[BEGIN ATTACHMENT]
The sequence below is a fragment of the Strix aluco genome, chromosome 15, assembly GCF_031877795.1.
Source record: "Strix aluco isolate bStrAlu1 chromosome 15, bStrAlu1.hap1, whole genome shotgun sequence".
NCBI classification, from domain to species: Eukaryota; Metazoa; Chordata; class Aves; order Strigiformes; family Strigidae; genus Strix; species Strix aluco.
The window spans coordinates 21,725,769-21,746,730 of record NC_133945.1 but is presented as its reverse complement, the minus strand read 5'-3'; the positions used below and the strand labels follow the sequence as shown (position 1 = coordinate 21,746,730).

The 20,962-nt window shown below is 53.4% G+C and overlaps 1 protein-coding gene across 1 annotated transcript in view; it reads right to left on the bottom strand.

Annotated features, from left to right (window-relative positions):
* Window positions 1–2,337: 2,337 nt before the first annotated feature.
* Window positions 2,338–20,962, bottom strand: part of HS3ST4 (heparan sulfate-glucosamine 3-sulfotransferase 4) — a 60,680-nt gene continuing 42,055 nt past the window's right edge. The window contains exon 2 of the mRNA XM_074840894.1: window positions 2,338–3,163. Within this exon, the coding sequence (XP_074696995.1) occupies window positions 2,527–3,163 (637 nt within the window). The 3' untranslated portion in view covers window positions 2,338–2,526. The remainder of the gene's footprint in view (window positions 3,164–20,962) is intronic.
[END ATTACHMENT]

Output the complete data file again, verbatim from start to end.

The sequence below is a fragment of the Strix aluco genome, chromosome 15, assembly GCF_031877795.1.
Source record: "Strix aluco isolate bStrAlu1 chromosome 15, bStrAlu1.hap1, whole genome shotgun sequence".
NCBI classification, from domain to species: Eukaryota; Metazoa; Chordata; class Aves; order Strigiformes; family Strigidae; genus Strix; species Strix aluco.
The window spans coordinates 21,725,769-21,746,730 of record NC_133945.1 but is presented as its reverse complement, the minus strand read 5'-3'; the positions used below and the strand labels follow the sequence as shown (position 1 = coordinate 21,746,730).

The 20,962-nt window shown below is 53.4% G+C and overlaps 1 protein-coding gene across 1 annotated transcript in view; it reads right to left on the bottom strand.

Annotated features, from left to right (window-relative positions):
* Window positions 1–2,337: 2,337 nt before the first annotated feature.
* Window positions 2,338–20,962, bottom strand: part of HS3ST4 (heparan sulfate-glucosamine 3-sulfotransferase 4) — a 60,680-nt gene continuing 42,055 nt past the window's right edge. The window contains exon 2 of the mRNA XM_074840894.1: window positions 2,338–3,163. Within this exon, the coding sequence (XP_074696995.1) occupies window positions 2,527–3,163 (637 nt within the window). The 3' untranslated portion in view covers window positions 2,338–2,526. The remainder of the gene's footprint in view (window positions 3,164–20,962) is intronic.